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Analysis

War…By the Numbers

Charting progress in Afghanistan is tough without data
Like most Americans, these U.S. warplanes were in the dark over Afghanistan on Sept. 1, 2018. (Air Force photo by Staff Sgt. Keith James)

It seems the only Afghan war number that everyone agrees on is how long we’ve been fighting it: 17 years, as of next Sunday, October 7.

But beyond that key date, other data, including Afghan battlefield deaths and civilians killed in the crossfire, are denied to the rest of us by the U.S. and Afghan officials running the war. If the Afghan war were a business, no accountant could audit its books based on the flimsy and conflicting data Americans have available to decide whether or not to continue this investment. And it’s a heavy lift: Beyond the deaths of 2,317 U.S. troops in and around Afghanistan, the nation has spent close to $1 trillion on this war, including $126 billion to build Afghan security forces capable of defending their country on their own, and for economic development.

But after nearly two decades, the U.S. and Afghanistan are treading water in this conflict, at best. “U.S. military officials increasingly refer to ‘momentum’ against the Taliban, however, by some measures insurgents are in control of or contesting more territory today than at any point since 2001,” the nonpartisan Congressional Research Service reported on September 18.

They talk of “follow the money” in politics. But when it comes to war, “follow the numbers” is just as important. The U.S. military has long used figures—troops deployed, tons of bombs dropped, attacks launched—as yardsticks on the road to victory. Sometimes they can be misleading—none more so than the infamous body counts of enemy killed in Vietnam—but they do represent a crude proxy for progress, or the lack thereof. The current dearth of data from the U.S. and Afghan governments can mean only one thing: the war is not going well.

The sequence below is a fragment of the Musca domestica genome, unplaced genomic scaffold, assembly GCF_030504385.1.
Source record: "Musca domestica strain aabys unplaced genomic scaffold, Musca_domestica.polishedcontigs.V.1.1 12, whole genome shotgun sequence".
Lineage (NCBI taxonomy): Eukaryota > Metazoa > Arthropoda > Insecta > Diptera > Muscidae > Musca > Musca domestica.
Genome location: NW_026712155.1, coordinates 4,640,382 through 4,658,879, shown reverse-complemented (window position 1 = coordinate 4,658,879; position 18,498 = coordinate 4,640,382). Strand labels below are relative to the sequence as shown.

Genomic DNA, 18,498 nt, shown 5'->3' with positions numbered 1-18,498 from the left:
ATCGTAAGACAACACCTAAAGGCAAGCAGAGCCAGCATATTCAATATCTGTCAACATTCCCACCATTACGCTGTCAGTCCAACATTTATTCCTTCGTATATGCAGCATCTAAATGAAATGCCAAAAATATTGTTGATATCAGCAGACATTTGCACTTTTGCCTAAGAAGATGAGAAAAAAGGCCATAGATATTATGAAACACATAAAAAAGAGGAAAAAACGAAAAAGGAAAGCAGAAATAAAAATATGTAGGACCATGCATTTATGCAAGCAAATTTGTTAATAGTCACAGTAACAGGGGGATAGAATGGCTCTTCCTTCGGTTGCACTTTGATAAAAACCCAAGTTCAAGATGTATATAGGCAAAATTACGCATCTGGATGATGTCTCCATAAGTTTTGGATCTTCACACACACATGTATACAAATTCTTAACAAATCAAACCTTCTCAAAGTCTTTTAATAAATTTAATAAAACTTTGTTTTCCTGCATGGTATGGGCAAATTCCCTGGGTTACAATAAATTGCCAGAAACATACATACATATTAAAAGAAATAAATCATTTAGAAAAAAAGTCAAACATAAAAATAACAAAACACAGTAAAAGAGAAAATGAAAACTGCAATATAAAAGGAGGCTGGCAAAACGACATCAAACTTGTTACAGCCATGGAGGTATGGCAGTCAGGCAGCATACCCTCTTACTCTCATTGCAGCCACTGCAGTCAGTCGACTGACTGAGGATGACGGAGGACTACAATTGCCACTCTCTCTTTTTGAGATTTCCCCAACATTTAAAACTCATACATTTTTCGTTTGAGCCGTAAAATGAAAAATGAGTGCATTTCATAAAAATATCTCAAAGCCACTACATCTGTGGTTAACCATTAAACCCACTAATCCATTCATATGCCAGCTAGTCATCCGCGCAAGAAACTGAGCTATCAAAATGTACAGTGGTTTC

Most critical data remains elusive.

U.S. forces in Afghanistan now focus on training and advising their Afghan allies, with American airpower on call to help beleaguered Afghans fighting the Taliban or to take out key targets. Some numbers are available: The U.S. launched 1,337 bombs and missiles against targets in Afghanistan in 2016, the final year of the Obama Administration. In 2017, the first year under President Trump, the U.S. military unleashed 4,361. In the first seven months of 2018, U.S. warplanes have fired 3,714, suggesting this year’s total will eclipse last year’s.

But little has changed. “The Taliban has been anything but defeated militarily,” veteran war-watcher Bill Roggio wrote recently at Long War Journal. “Taliban controlled and contested territory remains unchanged since the U.S. changed its strategy [a 40 percent hike in the U.S. troop presence under President Trump], and the Taliban has been dealing Afghan forces major blows on the battlefield.”

Washington and Kabul have flip-flopped on what numbers they provide. Over the past 16 years, they have published Taliban body counts, then halted them, before resuming them yet again in January 2018. Then they stopped doing so September 20 when the New York Timesasked about the resumption of the practice. Some see the Taliban death tally as the Pentagon’s way of showing a skeptical President Trump that his revamped war strategy, with 14,000 U.S. troops now in Afghanistan—a 4,000 boost on his watch—is making progress. For the past year, the United States and Afghanistan governments have refused to say how many Afghan troops and police have been killed fighting the Taliban as their casualties have soared (up to 400 in one recent week, according to the Times).